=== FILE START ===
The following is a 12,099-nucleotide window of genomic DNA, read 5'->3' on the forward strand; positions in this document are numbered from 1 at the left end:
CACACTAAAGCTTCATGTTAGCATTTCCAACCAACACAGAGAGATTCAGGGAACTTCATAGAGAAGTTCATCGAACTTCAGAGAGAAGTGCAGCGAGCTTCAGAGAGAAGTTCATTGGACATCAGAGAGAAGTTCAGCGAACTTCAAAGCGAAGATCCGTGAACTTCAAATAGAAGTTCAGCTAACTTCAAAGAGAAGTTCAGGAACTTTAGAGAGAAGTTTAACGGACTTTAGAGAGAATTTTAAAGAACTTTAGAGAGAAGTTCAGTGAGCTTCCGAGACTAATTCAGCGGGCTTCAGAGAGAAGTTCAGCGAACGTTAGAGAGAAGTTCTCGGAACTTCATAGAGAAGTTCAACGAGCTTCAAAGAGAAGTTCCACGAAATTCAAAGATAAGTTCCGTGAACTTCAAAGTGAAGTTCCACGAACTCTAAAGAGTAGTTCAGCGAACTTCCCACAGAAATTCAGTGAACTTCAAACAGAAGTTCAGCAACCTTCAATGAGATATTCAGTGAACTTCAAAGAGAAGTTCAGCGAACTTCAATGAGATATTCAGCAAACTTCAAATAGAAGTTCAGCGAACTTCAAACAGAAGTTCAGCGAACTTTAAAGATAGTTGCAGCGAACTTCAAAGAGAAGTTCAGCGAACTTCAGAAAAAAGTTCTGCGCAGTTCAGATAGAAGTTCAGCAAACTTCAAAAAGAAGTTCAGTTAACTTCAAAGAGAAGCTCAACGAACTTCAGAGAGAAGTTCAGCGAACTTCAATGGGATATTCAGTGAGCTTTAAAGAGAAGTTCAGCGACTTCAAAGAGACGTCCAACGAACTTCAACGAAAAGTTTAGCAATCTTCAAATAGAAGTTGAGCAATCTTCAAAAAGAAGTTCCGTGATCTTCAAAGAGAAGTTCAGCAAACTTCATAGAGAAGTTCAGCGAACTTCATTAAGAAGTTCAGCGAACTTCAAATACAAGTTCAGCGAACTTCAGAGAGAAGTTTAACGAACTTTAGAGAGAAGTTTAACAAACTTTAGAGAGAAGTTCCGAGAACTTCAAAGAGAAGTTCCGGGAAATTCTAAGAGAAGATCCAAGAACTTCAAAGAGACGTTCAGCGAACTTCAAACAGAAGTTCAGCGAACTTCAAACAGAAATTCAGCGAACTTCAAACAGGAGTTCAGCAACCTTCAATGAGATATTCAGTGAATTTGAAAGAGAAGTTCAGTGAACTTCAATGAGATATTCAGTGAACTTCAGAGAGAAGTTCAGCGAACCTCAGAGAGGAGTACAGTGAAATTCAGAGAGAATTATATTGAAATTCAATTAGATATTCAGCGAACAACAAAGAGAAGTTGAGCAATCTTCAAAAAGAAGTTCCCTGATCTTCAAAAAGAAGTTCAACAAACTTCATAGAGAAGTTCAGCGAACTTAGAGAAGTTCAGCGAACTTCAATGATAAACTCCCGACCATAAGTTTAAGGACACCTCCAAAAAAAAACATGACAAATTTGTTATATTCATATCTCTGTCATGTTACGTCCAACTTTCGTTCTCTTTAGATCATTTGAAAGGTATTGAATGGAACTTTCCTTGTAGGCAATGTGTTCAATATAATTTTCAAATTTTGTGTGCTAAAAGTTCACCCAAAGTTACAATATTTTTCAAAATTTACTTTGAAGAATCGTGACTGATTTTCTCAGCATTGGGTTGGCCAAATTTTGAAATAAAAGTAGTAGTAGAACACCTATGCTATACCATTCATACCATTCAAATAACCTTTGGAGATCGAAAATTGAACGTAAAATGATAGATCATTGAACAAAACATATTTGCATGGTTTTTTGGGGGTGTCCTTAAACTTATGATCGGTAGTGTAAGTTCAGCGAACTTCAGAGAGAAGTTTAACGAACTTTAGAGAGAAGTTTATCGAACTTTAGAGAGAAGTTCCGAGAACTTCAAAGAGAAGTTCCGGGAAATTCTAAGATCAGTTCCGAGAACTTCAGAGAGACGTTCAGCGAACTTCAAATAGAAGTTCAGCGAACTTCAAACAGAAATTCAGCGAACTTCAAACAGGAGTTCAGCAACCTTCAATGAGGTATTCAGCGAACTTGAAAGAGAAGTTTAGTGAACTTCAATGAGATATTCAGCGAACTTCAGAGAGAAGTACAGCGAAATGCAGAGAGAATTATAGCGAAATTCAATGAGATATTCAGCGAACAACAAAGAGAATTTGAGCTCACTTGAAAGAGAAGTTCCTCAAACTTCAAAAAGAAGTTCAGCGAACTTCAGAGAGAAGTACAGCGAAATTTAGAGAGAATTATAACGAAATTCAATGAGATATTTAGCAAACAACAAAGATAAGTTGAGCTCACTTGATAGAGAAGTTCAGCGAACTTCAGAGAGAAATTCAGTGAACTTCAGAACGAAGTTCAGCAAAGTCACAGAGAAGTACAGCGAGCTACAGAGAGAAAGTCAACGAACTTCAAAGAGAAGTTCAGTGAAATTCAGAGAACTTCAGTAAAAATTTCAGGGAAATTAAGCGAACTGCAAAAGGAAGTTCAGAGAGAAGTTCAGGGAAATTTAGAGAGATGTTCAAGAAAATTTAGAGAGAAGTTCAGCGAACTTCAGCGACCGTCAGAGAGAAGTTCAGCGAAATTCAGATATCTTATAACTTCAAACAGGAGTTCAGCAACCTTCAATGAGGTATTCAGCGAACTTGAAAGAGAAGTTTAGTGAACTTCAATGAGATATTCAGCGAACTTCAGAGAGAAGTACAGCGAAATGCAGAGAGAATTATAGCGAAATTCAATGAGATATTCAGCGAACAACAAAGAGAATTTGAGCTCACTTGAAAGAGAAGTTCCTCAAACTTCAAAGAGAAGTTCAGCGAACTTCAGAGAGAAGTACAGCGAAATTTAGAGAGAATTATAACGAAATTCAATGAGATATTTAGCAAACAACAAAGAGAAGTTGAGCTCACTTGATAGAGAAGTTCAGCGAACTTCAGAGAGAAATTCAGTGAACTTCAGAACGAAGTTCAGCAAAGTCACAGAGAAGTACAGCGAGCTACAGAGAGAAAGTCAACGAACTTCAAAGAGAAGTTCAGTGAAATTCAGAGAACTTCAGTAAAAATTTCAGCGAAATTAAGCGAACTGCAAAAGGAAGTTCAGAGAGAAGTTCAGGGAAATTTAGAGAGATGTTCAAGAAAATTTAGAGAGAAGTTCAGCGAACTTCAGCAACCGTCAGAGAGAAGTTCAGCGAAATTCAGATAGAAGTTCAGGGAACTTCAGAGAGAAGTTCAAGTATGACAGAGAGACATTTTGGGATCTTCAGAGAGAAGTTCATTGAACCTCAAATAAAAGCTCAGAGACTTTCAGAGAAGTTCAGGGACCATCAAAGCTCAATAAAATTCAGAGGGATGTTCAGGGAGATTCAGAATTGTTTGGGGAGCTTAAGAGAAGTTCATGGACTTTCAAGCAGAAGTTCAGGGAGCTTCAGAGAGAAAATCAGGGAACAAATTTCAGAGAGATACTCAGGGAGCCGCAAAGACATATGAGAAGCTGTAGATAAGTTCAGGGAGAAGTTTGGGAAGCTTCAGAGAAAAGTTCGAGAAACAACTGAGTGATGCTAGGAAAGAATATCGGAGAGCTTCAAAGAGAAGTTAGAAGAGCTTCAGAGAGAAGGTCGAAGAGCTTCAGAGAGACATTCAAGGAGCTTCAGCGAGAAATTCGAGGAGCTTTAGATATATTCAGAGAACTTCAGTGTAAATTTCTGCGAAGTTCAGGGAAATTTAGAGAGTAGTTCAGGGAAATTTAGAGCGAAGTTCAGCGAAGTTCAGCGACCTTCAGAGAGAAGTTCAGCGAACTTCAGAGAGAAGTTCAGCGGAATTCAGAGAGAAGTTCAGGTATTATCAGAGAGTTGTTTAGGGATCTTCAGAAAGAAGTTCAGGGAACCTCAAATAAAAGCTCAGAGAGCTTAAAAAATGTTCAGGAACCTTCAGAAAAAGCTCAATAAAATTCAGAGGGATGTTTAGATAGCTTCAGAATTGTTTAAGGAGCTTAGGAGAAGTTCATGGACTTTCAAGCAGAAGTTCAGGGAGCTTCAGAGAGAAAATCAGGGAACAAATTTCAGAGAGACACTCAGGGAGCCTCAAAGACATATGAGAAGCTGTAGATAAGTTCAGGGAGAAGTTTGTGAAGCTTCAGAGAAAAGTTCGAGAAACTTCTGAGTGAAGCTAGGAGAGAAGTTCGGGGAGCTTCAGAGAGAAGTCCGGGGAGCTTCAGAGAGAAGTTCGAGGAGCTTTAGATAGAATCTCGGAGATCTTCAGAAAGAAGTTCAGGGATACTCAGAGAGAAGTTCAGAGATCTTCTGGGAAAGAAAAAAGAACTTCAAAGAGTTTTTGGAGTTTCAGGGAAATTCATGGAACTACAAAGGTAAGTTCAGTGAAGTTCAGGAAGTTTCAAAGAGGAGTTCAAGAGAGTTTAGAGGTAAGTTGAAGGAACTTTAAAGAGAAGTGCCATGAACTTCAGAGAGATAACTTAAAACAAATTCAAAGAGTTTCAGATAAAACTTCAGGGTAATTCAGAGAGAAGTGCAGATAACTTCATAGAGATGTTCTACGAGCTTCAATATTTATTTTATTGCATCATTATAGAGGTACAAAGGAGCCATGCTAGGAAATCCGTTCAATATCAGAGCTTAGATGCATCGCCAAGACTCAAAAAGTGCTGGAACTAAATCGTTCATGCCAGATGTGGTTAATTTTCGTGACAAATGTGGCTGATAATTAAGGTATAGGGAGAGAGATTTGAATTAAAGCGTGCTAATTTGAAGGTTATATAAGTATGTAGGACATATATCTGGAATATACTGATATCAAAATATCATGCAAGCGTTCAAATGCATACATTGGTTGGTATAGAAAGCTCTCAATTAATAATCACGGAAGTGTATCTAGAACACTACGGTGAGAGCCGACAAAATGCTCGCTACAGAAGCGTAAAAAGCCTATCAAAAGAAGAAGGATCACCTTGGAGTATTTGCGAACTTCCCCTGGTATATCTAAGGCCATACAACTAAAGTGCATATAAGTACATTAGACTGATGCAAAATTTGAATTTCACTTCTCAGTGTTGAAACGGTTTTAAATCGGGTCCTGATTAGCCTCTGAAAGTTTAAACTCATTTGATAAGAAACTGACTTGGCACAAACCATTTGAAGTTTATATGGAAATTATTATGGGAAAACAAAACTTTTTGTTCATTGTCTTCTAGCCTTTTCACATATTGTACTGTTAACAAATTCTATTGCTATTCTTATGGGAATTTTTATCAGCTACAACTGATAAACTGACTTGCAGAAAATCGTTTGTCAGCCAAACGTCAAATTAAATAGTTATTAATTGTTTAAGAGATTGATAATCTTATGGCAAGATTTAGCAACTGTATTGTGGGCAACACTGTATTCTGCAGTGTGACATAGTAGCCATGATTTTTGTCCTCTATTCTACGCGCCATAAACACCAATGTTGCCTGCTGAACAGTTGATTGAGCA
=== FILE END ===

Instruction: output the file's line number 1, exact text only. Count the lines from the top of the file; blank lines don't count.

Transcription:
The following is a 12,099-nucleotide window of genomic DNA, read 5'->3' on the forward strand; positions in this document are numbered from 1 at the left end: